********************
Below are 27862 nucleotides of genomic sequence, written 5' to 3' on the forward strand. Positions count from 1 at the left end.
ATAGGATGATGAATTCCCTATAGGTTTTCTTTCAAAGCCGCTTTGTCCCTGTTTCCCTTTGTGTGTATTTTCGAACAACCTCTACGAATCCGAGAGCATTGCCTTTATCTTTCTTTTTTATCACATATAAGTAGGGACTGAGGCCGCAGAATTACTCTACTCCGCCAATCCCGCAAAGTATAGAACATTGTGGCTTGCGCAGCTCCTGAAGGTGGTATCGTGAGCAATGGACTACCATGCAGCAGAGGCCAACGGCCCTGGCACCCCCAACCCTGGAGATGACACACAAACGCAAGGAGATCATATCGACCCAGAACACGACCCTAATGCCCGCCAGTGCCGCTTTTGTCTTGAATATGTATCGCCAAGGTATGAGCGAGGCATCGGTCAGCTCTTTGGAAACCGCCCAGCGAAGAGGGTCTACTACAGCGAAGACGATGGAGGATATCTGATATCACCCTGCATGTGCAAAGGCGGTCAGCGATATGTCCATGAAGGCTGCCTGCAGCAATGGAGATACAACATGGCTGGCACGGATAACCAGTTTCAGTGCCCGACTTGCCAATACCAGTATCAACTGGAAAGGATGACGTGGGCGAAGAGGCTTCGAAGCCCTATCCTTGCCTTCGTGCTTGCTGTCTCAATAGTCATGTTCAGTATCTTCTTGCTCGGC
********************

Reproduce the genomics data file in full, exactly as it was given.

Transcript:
Below are 27862 nucleotides of genomic sequence, written 5' to 3' on the forward strand. Positions count from 1 at the left end.
ATAGGATGATGAATTCCCTATAGGTTTTCTTTCAAAGCCGCTTTGTCCCTGTTTCCCTTTGTGTGTATTTTCGAACAACCTCTACGAATCCGAGAGCATTGCCTTTATCTTTCTTTTTTATCACATATAAGTAGGGACTGAGGCCGCAGAATTACTCTACTCCGCCAATCCCGCAAAGTATAGAACATTGTGGCTTGCGCAGCTCCTGAAGGTGGTATCGTGAGCAATGGACTACCATGCAGCAGAGGCCAACGGCCCTGGCACCCCCAACCCTGGAGATGACACACAAACGCAAGGAGATCATATCGACCCAGAACACGACCCTAATGCCCGCCAGTGCCGCTTTTGTCTTGAATATGTATCGCCAAGGTATGAGCGAGGCATCGGTCAGCTCTTTGGAAACCGCCCAGCGAAGAGGGTCTACTACAGCGAAGACGATGGAGGATATCTGATATCACCCTGCATGTGCAAAGGCGGTCAGCGATATGTCCATGAAGGCTGCCTGCAGCAATGGAGATACAACATGGCTGGCACGGATAACCAGTTTCAGTGCCCGACTTGCCAATACCAGTATCAACTGGAAAGGATGACGTGGGCGAAGAGGCTTCGAAGCCCTATCCTTGCCTTCGTGCTTGCTGTCTCAATAGTCATGTTCAGTATCTTCTTGCTCGGC